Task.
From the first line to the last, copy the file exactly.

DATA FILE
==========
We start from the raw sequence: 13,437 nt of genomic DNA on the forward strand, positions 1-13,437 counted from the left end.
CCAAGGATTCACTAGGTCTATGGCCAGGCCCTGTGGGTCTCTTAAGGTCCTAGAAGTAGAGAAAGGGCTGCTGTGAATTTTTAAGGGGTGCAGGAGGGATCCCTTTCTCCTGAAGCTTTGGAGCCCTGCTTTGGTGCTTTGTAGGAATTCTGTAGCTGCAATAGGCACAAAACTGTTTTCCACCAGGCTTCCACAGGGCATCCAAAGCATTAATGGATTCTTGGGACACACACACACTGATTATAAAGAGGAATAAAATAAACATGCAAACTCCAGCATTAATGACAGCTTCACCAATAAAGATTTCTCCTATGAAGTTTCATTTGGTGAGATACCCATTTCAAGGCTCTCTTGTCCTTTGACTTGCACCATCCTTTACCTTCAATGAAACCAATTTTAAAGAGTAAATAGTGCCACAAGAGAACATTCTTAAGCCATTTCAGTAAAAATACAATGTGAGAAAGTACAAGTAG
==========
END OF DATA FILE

We start from the raw sequence: 13,437 nt of genomic DNA on the forward strand, positions 1-13,437 counted from the left end.
CCAAGGATTCACTAGGTCTATGGCCAGGCCCTGTGGGTCTCTTAAGGTCCTAGAAGTAGAGAAAGGGCTGCTGTGAATTTTTAAGGGGTGCAGGAGGGATCCCTTTCTCCTGAAGCTTTGGAGCCCTGCTTTGGTGCTTTGTAGGAATTCTGTAGCTGCAATAGGCACAAAACTGTTTTCCACCAGGCTTCCACAGGGCATCCAAAGCATTAATGGATTCTTGGGACACACACACACTGATTATAAAGAGGAATAAAATAAACATGCAAACTCCAGCATTAATGACAGCTTCACCAATAAAGATTTCTCCTATGAAGTTTCATTTGGTGAGATACCCATTTCAAGGCTCTCTTGTCCTTTGACTTGCACCATCCTTTACCTTCAATGAAACCAATTTTAAAGAGTAAATAGTGCCACAAGAGAACATTCTTAAGCCATTTCAGTAAAAATACAATGTGAGAAAGTACAAGTAG